The Nuances of Social Media Plagiarism: An Overview for Academics

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Obviously, plagiarism is not the way to advance your academic career. When publicized, cases of plagiarism in academia can ruin a reputation or even destroy a career. It’s easy to assume that any scholar guilty of plagiarism is dishonest, lacks academic integrity, and can’t be trusted, but it’s not always so cut and dried. 

We live in an increasingly digital world, which means it can be confusing to determine what constitutes a case of social media plagiarism, and academics run the risk of inadvertently plagiarizing content on their social media profiles. At the same time, they are at risk of having others—intentionally or unintentionally—plagiarize their work on these online platforms.

It might seem outside the scope of academia, but that is only because little research has been done into social media plagiarism. It happens all the time. It somehow doesn’t feel as dishonest to copy someone’s tweet, Facebook post, or Instagram caption and pass it off as your own as it does to copy an entire research paper, but the principle behind it remains the same. In academia, citations are everything. All you have to do is give due credit to the source of the information, and then you’re free to share it. If you’re unsure how to cite sources from social media, get the help you need with our deluxe academic package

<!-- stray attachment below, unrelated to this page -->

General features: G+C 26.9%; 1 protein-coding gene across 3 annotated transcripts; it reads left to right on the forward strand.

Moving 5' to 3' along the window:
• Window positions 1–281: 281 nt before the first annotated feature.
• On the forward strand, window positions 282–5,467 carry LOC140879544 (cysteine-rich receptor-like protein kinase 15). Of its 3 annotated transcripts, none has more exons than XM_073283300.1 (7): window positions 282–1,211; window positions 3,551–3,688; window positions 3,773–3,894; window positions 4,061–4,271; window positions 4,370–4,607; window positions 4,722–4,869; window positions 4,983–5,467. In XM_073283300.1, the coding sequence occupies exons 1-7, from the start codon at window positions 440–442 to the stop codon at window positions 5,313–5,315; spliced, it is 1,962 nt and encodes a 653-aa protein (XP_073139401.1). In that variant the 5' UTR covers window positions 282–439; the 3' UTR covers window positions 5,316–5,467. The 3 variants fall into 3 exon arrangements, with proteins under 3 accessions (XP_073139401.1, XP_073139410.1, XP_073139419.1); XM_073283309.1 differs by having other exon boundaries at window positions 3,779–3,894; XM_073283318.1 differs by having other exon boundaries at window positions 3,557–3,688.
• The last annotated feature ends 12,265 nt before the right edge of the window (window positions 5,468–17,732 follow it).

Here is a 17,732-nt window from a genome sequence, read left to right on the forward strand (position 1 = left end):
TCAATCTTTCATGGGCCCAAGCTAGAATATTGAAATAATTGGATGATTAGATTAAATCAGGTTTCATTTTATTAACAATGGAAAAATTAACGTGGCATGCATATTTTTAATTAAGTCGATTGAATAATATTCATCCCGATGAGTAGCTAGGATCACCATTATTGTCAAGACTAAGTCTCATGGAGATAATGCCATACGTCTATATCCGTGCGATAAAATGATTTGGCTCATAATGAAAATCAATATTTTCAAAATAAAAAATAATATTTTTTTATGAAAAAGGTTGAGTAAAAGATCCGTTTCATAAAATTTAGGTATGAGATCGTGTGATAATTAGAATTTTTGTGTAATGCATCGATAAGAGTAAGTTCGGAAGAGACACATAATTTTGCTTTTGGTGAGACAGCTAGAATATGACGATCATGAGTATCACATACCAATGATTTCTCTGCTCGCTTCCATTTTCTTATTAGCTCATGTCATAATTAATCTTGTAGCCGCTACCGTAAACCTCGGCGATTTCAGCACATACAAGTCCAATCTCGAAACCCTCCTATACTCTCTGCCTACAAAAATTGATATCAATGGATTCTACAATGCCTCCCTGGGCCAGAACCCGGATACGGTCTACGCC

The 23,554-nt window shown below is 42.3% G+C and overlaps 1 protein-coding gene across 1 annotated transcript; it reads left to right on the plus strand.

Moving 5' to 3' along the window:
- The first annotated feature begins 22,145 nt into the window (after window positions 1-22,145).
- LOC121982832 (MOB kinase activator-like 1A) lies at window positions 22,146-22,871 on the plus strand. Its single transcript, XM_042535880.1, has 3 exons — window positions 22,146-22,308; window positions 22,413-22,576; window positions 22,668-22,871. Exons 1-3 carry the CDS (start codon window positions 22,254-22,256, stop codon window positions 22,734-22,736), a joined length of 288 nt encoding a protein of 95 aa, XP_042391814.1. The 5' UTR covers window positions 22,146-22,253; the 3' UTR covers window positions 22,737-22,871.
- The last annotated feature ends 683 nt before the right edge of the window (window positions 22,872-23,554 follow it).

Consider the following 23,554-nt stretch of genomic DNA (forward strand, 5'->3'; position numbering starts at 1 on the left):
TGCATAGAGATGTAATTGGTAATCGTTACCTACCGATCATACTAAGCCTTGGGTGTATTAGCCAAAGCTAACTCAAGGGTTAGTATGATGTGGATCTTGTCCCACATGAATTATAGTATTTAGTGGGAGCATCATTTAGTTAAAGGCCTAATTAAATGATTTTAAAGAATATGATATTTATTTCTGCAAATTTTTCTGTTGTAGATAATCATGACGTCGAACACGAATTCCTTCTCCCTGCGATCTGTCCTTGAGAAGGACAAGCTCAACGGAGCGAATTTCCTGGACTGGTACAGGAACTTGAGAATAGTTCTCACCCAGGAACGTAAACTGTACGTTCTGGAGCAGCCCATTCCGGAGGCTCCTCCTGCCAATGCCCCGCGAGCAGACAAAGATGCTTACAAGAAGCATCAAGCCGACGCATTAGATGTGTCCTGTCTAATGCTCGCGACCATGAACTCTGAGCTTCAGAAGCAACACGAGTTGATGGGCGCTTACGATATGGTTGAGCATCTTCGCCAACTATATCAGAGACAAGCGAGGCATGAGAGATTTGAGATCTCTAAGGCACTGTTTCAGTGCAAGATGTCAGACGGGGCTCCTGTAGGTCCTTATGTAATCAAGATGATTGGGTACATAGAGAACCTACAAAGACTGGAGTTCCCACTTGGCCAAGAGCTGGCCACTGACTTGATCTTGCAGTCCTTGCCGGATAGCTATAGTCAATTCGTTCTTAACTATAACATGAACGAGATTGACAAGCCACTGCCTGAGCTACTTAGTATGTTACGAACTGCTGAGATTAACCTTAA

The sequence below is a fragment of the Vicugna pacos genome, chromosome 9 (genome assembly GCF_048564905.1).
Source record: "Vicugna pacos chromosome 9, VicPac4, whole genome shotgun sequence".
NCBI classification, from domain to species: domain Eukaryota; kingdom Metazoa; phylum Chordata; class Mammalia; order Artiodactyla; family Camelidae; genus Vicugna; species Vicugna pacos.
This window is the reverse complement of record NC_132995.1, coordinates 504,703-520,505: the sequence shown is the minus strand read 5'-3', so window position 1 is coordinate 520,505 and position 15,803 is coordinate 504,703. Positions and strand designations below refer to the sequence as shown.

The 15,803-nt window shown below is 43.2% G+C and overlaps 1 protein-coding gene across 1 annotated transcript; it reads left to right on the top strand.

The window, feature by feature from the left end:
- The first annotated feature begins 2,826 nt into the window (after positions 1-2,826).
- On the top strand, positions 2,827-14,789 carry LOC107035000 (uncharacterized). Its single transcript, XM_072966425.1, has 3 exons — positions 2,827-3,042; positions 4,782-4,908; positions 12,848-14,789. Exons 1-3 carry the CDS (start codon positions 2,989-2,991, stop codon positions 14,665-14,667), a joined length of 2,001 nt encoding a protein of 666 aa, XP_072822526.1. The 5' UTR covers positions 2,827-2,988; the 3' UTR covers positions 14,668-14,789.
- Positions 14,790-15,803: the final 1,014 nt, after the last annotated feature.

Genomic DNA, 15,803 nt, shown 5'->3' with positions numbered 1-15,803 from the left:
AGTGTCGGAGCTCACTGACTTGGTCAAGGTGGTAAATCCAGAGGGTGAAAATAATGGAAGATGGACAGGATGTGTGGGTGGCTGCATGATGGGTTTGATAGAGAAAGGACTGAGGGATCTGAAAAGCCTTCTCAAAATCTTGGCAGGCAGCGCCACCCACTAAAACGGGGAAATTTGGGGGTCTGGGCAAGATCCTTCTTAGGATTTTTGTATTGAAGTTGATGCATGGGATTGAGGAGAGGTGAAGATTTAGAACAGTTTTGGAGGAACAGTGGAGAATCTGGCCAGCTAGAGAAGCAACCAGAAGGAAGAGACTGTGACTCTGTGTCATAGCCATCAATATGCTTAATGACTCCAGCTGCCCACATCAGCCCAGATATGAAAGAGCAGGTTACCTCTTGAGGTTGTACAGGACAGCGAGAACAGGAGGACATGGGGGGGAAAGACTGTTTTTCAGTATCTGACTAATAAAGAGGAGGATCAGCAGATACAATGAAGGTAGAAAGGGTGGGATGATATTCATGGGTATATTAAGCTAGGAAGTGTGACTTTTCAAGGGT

The nature of social media makes it difficult to tackle questions of plagiarism and originality. How can we determine who said something first? What does original content mean when it comes to social media, which is largely based on sharing and reposting? Let’s explore these issues.

Types of social media plagiarism

  1. Cropping images: If you post an image and crop out the signature, watermark, or name of the original poster, you are plagiarizing their work. Many academics post their own graphs, charts, and data. If they include a signature or a watermark, it’s there specifically to signify ownership of the content, so you should never remove such information.
  2. Reposting (with a few edits): If you copy someone else’s content, change a few words, and then post it as your own, you are plagiarizing their work. This is especially egregious on academic Twitter. You already know this would be a clear-cut case of plagiarism in an academic paper, and it’s no different on social media.
  3. Lack of citations: If you quote someone without giving them due credit or pass off someone else’s idea as your own, you are plagiarizing their work, whether it’s in the classroom, the boardroom, or on Facebook. Just because it’s happening on social media doesn’t mean you don’t have to uphold the standards of academic ethics.
  4. Files and video: If you take someone’s slideshow, video content, presentation, PDF, or another type of shared media and attach your name to it, you are plagiarizing their work. With so many file-sharing sites out there, lots of people stoop to that level with little or no shame. This is no different from including another scholar’s charts or other content in your paper and passing them off as your own.

Protecting yourself from social media plagiarism